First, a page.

When LaBella applied for permits to repair the fire damage to its restaurant's interior, Defendants refused to issue the permits until the Landlord replaced the roof. (Compl. ¶¶ 22, 24(f).) In addition, Defendants refused to allow Labella to partially reopen the restaurant until and unless the Landlord replaced the restaurant's roof in compliance with the Village's codes, even after LaBella proposed partitioning off the portion of the restaurant that would be under repair. (Compl. ¶¶ 22, 27(c)(I).) Defendants knew or should have known that the Landlord did not attempt to replace the roof and that their refusal to allow LaBella to partially reopen its restaurant before completion of the roof repairs would force LaBella to remain closed without income or any projected date of reopening. (Compl. ¶ 24.) While LaBella was closed, Defendants met with representatives from competing restaurants housed within the same building as LaBella, such as Corner Cooks and Jerry's Restaurant. (Compl. ¶ 25.) At these meetings, Defendants approved permits and designs for those competing restaurants to occupy portions of the building that LaBella leased from the Landlord, including the bar area that LaBella had asked to reopen before the Landlord completed replacing the roof. (Id.)

Defendants engaged in selective enforcement of the Village's ordinances and codes to deprive LaBella of its "right" to keep its restaurant business and to force it out of business while simultaneously favoring other restaurants and businesses. (Compl. ¶¶ 26-27.) Defendants enforced Village ordinances, building codes, health and sanitation standards, liquor license requirements and safety requirements to the benefit of certain favored restaurants, including Corner Cooks, Jerry's Restaurant and O'Neil's Restaurant. (Compl. ¶ 27). Village employees referred to these favored restaurants as "Friends of Doug [Williams]." (Id.) LaBella was not a favored restaurant. (Id.)

With respect to the "selective enforcement" of village ordinances and building codes, Defendants: 1) intentionally ignored Corner Cooks' non-compliance with exhaust system requirements (Compl. ¶ 28(b)(ii)); 2) permitted Corner Cooks to open Jerry's Restaurant and approved permits and designs that would allow Corner Cooks and Jerry's restaurant to occupy a portion of LaBella's leased premises (Compl. ¶ 27(b)(iii)); and 3) permitted O'Neil's Restaurant to continue its cooking operations even though a portion of its restaurant is partitioned off for building renovations (Compl. ¶ 27(c)(ii)). In addition, LaBella claims that Defendants issued liquor licenses and special use ordinances to Corner Cooks to accommodate its non-complaint activities and failed to require that Corner Cooks comply with the standard evaluation procedure that LaBella underwent. (Compl. ¶ 27(b)(I).)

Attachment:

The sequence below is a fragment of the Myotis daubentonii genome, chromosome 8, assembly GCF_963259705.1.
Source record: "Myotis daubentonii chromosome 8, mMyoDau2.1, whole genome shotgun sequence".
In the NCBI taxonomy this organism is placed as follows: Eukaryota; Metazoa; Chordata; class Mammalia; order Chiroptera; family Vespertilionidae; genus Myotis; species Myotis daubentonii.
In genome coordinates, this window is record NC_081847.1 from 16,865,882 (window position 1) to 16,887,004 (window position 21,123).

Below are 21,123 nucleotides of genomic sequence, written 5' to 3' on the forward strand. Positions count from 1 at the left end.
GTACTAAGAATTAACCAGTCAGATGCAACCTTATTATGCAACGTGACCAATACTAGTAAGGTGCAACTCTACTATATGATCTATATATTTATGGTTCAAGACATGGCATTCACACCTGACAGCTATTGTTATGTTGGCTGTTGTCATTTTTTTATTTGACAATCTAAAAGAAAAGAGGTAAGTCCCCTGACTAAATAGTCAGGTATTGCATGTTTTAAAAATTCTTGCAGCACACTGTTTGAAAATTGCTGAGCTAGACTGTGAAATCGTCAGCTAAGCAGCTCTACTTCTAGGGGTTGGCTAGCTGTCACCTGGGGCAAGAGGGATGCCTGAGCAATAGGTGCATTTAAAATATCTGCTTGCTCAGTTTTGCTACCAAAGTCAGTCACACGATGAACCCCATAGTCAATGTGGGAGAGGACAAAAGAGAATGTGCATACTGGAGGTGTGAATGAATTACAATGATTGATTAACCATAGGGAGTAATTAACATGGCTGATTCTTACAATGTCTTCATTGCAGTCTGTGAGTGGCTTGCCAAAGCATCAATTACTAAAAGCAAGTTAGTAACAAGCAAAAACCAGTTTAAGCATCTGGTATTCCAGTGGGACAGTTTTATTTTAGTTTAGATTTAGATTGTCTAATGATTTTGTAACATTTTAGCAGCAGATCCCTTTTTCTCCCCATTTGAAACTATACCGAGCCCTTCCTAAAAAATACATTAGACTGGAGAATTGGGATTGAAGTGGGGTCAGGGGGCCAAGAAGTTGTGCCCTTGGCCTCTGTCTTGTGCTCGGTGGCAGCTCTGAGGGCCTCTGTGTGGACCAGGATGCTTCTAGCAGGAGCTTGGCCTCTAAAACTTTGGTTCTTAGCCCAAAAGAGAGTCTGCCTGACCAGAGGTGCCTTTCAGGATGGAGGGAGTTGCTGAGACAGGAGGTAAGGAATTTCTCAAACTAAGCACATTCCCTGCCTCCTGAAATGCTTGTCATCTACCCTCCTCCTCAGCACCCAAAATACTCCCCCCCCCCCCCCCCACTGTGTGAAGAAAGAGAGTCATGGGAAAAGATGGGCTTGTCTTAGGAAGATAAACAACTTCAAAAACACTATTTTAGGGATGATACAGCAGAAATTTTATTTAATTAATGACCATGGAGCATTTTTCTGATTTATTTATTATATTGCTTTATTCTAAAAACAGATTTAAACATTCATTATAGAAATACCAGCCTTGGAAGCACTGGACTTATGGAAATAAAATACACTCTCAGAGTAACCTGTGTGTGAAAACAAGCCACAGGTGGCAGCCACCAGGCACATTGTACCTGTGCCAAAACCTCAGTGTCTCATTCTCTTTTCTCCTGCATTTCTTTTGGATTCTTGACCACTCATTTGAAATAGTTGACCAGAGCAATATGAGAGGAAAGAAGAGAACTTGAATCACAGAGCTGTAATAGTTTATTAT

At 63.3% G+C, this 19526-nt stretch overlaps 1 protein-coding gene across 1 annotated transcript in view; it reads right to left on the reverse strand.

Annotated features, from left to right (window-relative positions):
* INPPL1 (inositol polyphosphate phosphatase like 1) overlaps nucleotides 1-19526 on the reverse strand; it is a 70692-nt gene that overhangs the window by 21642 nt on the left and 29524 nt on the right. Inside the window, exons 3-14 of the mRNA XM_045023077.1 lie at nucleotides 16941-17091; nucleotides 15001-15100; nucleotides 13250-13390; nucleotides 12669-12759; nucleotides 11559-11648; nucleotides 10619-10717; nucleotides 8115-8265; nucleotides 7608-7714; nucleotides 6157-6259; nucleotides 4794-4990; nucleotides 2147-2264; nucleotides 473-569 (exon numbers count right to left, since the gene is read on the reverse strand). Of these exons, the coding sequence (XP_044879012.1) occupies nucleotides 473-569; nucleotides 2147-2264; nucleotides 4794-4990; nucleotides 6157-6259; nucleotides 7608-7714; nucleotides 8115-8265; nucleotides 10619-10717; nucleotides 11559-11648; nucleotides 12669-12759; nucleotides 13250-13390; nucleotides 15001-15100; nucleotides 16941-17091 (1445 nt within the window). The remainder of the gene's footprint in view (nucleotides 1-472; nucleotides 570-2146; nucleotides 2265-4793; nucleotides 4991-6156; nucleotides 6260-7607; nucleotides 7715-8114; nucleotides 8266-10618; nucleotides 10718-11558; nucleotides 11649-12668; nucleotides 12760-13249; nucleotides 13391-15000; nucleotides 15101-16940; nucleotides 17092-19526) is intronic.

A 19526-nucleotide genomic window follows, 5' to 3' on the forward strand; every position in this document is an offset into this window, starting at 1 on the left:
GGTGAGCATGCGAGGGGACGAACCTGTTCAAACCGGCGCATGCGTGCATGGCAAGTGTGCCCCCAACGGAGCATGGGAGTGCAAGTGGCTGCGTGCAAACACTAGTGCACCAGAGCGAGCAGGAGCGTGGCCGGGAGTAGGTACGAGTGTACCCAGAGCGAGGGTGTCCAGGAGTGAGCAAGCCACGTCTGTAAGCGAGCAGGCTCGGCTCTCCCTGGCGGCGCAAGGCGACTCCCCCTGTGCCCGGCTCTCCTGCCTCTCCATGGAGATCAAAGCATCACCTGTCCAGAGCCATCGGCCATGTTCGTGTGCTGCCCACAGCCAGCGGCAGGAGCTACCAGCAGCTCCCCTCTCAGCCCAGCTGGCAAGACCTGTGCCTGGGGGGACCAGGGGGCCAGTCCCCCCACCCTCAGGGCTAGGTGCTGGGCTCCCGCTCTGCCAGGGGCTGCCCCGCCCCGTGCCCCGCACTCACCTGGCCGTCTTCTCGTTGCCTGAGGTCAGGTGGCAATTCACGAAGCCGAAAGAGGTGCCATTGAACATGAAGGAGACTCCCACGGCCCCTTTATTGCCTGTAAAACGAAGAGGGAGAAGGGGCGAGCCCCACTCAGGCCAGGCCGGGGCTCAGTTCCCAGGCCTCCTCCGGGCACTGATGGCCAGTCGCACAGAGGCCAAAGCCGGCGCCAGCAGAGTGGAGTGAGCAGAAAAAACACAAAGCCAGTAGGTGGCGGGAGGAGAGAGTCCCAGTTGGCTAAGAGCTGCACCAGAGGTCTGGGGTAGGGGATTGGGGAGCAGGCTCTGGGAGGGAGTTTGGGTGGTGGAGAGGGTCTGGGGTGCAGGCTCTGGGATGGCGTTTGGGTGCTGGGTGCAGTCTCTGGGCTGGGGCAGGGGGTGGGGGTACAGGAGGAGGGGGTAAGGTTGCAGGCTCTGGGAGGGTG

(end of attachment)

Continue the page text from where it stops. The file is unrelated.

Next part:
STANDARD OF REVIEW

When considering a motion to dismiss under Rule 12(b)(6), a court must accept as true all facts alleged in the complaint and construe all reasonable inferences in favor of the plaintiff. See Murphy, 51 F.3d at 717. To state a claim upon which relief can be granted, a complaint must contain a "short and plain statement of the claim showing that the pleader is entitled to relief." Fed. R. Civ. P. 8(a)(2). A plaintiff need not allege all facts involved in the claim. See Sanjuan v. Am. Bd. of Psychiatry & Neurology, Inc., 40 F.3d 247, 251 (7th Cir. 1994). However, in order to survive a motion to dismiss for failure to state a claim, the claim must be supported by facts that, if taken as true, at least plausibly suggest that the plaintiff is entitled to relief. See Bell Atlantic Corp. v. Twombly, 127 S.Ct. 1955, 1974 (2007). Such a set of facts must "raise a reasonable expectation that discovery will reveal evidence" of illegality. Id. at 1965.

DISCUSSION

I. Equal Protection Claim (Count I)

In Count I, LaBella alleges that Defendants violated its equal protection rights under the Fourteenth Amendment. "The purpose of the Equal Protection Clause of the Fourteenth Amendment is to secure every person within the State's jurisdiction against intentional and arbitrary discrimination, whether occasioned by the express terms of a statute or by its improper execution through duly constituted agents." Smith v. City of Chicago, 457 F.3d 643, 650 (7th Cir. 2006). LaBella contends that the Defendants treated it differently than other similarly situated restaurants in Winnetka.